UQE Quake 2

Friday, August 30, 2013
From the outset of this project the idea was to ensure that the engine is as much as possible a purist build of the game. Most of the changes made to the engine were under-the-hood with a very small amount of actual visual changes. It is the perfect engine for those that are not inclined to care about having any extras like custom 32-bit texture support and other eye candy that transforms the game into something other than what was intended by the original.

Most probably it is also a pretty good candidate to be used when buying Quake 2 through digital online services like Steam since the effort required to make the jump from the original to UQE Quake 2 is extremely minimal from an upgrade perspective only requiring the original fully patched PAK files and optionally also the CIN files for cinematic playback.

The most obvious addition to the engine is the ability to set the screen resolution from 320x240 right up to more contemporary HD resolutions like 1920x1080. Functionality were also added to automatically recalculate the appropriate FOV based upon the selected screen resolution. All 2D art like the menus and other UI elements also gets scaled appropriately to remain at a consistent size.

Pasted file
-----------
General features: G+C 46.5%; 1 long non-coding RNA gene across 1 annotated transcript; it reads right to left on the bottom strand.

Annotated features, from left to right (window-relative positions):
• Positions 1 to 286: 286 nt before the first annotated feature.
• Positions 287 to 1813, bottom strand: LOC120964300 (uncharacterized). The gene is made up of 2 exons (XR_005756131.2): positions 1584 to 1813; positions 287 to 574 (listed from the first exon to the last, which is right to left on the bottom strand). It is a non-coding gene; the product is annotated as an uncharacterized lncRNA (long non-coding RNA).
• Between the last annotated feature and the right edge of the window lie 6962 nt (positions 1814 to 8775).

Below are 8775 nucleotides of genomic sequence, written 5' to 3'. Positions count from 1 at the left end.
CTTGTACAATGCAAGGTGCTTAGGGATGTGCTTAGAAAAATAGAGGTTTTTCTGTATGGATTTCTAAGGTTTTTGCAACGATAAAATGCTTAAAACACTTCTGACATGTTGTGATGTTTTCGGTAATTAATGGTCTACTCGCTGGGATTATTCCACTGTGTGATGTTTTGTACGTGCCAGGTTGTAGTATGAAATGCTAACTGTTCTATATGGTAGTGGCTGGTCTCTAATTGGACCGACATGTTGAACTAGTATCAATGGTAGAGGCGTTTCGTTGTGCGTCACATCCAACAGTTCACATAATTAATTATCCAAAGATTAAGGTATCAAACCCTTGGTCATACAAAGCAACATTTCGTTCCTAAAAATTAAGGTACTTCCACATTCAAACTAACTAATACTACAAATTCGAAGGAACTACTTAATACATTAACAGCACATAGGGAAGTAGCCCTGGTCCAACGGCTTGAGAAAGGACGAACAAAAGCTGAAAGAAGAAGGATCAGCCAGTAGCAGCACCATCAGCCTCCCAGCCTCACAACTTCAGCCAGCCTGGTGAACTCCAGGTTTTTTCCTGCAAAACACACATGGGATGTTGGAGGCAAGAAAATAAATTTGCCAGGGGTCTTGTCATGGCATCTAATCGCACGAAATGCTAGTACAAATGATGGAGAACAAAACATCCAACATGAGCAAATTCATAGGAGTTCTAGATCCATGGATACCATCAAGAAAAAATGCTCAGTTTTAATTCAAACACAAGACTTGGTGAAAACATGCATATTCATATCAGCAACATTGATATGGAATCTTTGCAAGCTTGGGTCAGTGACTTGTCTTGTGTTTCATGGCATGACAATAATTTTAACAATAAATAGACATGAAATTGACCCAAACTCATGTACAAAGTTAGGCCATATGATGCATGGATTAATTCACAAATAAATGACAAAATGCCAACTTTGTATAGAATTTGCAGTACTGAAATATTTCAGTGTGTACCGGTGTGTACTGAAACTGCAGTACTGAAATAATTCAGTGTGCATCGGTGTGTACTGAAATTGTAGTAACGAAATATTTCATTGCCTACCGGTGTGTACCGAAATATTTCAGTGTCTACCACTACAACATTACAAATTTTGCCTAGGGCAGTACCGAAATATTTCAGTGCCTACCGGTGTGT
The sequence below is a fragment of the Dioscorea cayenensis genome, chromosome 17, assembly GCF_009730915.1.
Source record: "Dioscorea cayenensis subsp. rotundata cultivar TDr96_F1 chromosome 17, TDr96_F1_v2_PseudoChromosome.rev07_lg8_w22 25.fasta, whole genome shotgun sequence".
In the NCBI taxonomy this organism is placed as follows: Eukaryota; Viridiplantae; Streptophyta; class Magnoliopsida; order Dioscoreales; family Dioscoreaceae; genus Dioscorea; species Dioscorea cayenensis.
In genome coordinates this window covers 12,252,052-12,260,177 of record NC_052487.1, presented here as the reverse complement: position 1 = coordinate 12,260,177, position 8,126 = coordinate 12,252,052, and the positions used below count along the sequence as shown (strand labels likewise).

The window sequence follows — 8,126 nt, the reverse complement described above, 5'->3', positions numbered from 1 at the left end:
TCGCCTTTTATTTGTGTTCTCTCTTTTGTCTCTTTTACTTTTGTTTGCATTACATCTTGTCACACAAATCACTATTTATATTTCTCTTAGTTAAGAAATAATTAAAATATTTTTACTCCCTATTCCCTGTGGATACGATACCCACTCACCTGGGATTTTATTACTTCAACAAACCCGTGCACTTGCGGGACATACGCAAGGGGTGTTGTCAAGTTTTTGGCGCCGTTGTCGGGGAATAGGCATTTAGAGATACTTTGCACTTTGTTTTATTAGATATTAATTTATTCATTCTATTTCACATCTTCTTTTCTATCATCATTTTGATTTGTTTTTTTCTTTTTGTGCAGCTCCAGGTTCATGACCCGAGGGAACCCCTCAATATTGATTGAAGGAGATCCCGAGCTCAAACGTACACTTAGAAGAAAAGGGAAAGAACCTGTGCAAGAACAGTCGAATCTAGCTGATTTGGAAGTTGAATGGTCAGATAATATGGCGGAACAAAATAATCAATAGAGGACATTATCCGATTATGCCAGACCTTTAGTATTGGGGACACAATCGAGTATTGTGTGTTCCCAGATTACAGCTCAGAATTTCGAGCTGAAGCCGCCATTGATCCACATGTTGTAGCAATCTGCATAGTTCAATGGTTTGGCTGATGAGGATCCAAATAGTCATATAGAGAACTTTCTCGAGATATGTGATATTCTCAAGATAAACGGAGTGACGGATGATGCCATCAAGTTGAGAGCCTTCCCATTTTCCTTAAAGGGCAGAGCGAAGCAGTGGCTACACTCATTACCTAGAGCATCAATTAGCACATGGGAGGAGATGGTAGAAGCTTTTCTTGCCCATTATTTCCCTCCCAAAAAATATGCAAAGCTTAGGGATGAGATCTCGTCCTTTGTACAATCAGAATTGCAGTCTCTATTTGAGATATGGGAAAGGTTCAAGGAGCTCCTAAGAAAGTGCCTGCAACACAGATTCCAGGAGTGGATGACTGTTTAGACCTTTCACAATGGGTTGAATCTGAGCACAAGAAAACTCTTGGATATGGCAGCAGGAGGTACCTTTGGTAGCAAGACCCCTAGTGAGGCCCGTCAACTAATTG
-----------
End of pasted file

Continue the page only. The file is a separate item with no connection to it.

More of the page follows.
Native OGG Vorbis support were added to allow music playback without Red Book CD Audio. The engine first try to detect an audio CD for Red Book CD Audio playback and if that fails it attempts to find and play appropriately named OGG files within base game directories.

Cinematic rendering was significantly improved with the addition of detection code to determine if the hardware supports non power of two textures. When successfully detected the engine doesn't attempt to resample (and in the process mangle) any cinematics or in-game textures which improves texture quality significantly. The cinematics themselves are being rendered according to the correct aspect ratio filling the screen as much as possible whilst keeping the ratio intact.

Functionality were added to allow the ability to filter textures from point-sampled right up to the limits of the hardware's anisotropic filtering abilities. An interesting use for setting it to point-sampled filtering is to give that typical oldschool software rendering look which shines through even better when running the engine at a resolution of around 640x480.

Back in 1997 the maximum texture size a typical high-end 3DFX Voodoo 2 could load and render was 256x256 which was hardcoded as such within the engine. UQE Quake 2 have the capability of detecting the maximum texture resolution that the hardware supports which is then used as the limits. This makes the limit more dynamic based upon every individual piece of hardware. Another interesting texture-based fix was the issue within the original engine code displaying an inability to properly animate any animated textures which was located on translucent surfaces.

There were also a bunch of tweaks and updates that won't be necessarily noticeable, but still pretty important. The most significant of these are the addition of an FPS counter that may be toggled on & off via a new console variable. The ability to configure an additional key binding right from the controls customization menu for "previous weapon" selection. Rendering of the visual weapon was added to the multiplayer menu for "player setup" to add completeness to the rotating 3D rendering of the player.